A few weeks back, I posted on Instagram my daily yoga pose for the challenge I was doing and noted how my own fear of core work as the result of what I’ve seen in my job as a postnatal trainer has hindered my progress in movements that directly involve the core and require a solid, strong core.
I have worked with moms who have had severe diastasis recti. Ones suffering from prolapse. Moms hovering on the edge of a prolapse. Moms with children nearly graduated from high school who have been told that leaking, pain, etc, were normal. One mom, who was about to be a grandmother, suffering STILL from a five-finger separation in her diastasis.
I work with these moms to rehab them, teach them exercises, alignment, breathing, to help them heal their bodies. Strengthen their pelvic floors. Heal and strenghten their cores.
In groups I’m in on forums and social media, I’ve spoken in private messages to moms who had no idea that their symptoms were the result of something that can be fixed. Their doctors telling them that there’s nothing they can do. It’s normal. It’s what happens during and after pregnancy.
Hundreds of moms to date, just this year.
I help them find the people they need in their towns or cities. I’ve reached out to people for them, connecting them. Working endlessly to help them get the help they deserve if they’re not close enough that I can help them myself.
Every. Single. Day.
What to do, what’s right, what’s not right, everything… it’s ingrained in me. I know it frontwards and backwards.
After my son, I went through my local network to have myself checked. I planned out a map of my own postnatal rehab. The entire first year postpartum, I did my breathing exercises and core exercises. After programming so many other people daily, I’ve found myself burned out on programming myself, so I often do other trainers. I did Jessie Hilgenberg’s Home Edition when she released it in 2015, four months postpartum. Swapping out her ab days with my postnatal core breathing and work. Then I jumped into her daily workouts, doing the same.
Over that year, I developed a fear of doing more for my core than what I was doing postpartum. I feared overworking myself in my “center”. I feared causing myself damage. So I panicked, and stayed in that rut I’d created for myself.
My yoga practice, thanks to daily work, grew in leaps and bounds just over this past summer alone. I was moving through flows like a dancer in the water. The movement fluid. Beautiful. The kind of flows I would watch some of my favorite yogis do with awe and admiration. I was nailing poses that I’d never though I would be able to do. I was doing them with ease, where I once struggled.
Except inversions. I actually made backwards progress on those for a bit. I also had a run where I struggled to even get into baby crow, or beginner crow. Anything that involved my core as the primary, I just could not do.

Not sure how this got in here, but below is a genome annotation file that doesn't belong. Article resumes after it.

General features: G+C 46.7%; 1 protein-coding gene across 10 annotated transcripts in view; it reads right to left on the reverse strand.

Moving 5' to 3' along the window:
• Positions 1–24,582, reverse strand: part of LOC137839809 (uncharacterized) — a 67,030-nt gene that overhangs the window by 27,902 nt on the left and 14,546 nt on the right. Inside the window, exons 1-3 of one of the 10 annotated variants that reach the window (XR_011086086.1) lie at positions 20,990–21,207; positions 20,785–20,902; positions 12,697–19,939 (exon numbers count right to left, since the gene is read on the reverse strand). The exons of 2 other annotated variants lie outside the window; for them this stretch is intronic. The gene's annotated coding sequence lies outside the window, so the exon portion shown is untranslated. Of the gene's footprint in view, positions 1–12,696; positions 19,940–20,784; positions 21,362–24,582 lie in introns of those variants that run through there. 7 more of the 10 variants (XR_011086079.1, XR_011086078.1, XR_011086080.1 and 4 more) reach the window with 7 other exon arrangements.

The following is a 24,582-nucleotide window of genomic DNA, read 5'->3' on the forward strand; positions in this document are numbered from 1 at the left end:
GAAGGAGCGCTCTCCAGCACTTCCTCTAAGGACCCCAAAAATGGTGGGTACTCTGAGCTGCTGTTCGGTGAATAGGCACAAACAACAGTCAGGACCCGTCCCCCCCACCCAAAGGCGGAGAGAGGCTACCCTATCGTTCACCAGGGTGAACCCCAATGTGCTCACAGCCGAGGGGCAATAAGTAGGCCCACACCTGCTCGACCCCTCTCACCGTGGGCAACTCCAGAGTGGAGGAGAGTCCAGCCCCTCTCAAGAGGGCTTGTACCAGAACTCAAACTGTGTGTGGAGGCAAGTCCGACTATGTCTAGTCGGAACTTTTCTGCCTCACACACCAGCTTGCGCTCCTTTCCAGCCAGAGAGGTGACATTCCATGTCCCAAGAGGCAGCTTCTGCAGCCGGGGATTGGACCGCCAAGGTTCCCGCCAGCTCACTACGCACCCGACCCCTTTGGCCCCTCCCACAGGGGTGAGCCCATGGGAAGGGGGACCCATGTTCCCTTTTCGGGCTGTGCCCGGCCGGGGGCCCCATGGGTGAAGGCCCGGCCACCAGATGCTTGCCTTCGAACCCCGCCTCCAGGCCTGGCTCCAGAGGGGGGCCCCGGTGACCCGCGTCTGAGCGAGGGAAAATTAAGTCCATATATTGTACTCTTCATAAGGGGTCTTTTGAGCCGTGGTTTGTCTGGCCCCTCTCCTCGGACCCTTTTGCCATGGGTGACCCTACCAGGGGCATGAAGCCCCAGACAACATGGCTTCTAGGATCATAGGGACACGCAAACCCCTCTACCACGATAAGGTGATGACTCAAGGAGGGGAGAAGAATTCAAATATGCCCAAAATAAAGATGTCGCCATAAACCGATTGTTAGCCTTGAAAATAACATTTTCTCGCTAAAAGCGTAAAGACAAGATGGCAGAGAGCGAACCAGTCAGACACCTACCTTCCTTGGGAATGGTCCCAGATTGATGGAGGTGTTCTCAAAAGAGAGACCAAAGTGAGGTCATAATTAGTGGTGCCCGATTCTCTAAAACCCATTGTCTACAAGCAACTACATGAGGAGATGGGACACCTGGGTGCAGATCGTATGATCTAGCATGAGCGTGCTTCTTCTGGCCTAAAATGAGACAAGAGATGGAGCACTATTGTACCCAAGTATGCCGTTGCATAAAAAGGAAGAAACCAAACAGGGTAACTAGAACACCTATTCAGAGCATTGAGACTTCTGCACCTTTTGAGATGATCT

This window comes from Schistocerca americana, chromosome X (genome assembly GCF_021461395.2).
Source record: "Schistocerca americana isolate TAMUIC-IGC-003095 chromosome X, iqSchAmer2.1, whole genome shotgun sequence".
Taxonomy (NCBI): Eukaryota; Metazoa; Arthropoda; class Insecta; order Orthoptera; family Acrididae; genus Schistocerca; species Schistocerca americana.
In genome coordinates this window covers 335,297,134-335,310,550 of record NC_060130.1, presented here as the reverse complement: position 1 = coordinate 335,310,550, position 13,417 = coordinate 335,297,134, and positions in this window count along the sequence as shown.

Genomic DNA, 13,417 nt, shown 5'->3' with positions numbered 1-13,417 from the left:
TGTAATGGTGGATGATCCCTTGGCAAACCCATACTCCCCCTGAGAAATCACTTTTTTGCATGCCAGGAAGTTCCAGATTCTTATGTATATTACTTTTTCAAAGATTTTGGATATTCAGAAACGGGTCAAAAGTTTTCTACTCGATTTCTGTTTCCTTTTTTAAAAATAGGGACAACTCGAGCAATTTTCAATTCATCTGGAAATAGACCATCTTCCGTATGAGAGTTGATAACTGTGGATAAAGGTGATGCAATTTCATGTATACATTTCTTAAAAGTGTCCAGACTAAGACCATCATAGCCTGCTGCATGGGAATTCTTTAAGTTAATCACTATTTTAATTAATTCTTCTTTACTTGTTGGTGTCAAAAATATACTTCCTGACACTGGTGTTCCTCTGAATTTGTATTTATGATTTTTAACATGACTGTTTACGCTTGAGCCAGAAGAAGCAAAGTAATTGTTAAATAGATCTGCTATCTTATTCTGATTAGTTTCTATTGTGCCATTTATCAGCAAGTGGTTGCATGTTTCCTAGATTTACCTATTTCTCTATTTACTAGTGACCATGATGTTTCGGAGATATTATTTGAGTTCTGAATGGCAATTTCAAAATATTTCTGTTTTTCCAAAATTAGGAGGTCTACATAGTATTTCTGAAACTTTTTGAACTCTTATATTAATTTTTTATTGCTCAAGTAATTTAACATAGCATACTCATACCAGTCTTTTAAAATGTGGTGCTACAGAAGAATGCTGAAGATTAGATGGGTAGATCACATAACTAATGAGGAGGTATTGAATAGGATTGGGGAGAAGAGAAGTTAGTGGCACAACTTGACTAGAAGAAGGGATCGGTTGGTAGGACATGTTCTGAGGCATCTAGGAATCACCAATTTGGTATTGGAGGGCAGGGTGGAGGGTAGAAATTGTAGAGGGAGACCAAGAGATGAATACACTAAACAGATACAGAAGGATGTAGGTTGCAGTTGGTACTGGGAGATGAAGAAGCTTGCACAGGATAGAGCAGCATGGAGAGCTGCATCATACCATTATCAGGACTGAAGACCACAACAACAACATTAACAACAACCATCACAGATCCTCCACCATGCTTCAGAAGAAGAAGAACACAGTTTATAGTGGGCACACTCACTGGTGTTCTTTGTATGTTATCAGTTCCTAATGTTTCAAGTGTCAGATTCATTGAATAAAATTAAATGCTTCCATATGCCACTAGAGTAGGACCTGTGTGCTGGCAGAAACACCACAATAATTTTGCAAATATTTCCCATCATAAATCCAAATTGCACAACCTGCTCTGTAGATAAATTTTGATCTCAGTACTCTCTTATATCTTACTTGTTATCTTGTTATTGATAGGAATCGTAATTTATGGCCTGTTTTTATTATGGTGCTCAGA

I owned up to my fear in that Insta post that day. I used that as the marker for myself. That was the day I was going to have to work through the mental aspect of it, and get myself on track.
I’m still there. I’m still fighting that fear. I probably will be for a little while. And that’s okay. I’ve called myself out, and I’m getting with myself, one-on-one, and working it out.
Since that day, I’ve started working through some core stuff outside of postnatal work. I noticed that I was getting my crow back, and I could lift my legs a little bit off of my triceps during the tripod headstands. I could lean away from the wall, just ever so slightly, when practicing my wall handstands.
Then, just this past Sunday, I grabbed my mat and a piece of that old, trusty alphabet mat for added cushion on my tile kitchen floor, and set to work on the tripod headstand. This was my starting point. Nailing getting my legs up here. I knew if I could work my way fully up with the tripod, I could move on towards handstands. Progress is what I strive for. Not perfection.
And I pretty much nailed it. One leg up. Several times. And the other leg more than half-way. Slow, steady movements and piston breathing. Not letting my “core fear” defeat me, I spent some of my morning working, over and over. Seeing how far up I could get. I call the day a success. In more ways than one. It’s like a door finally, fully, became unlocked and I can keep moving forward. Or… upsidedownwards.
2 thoughts on “It’s all in your head: Getting upside down on the mat.”
I am a mother of 1 year old daughter and my belly looks like I am 5 months pregnant by end of the day. I do postnatal exercises which is diastasis recti safe and I don’t have any finger gaps in my abdomen or it has been reduced to 1 finger from
2. I used to do lots of yoga but now I fear to do leg raise or headstand of worsening my belly situation. Any advice would be helpful. Thanks
Hi! Which postnatal exercises are you doing? While they may be safe, they may not be working those deep core muscles. The goal is to help strengthen those muscles, and help strengthen the integrity of the linea alba.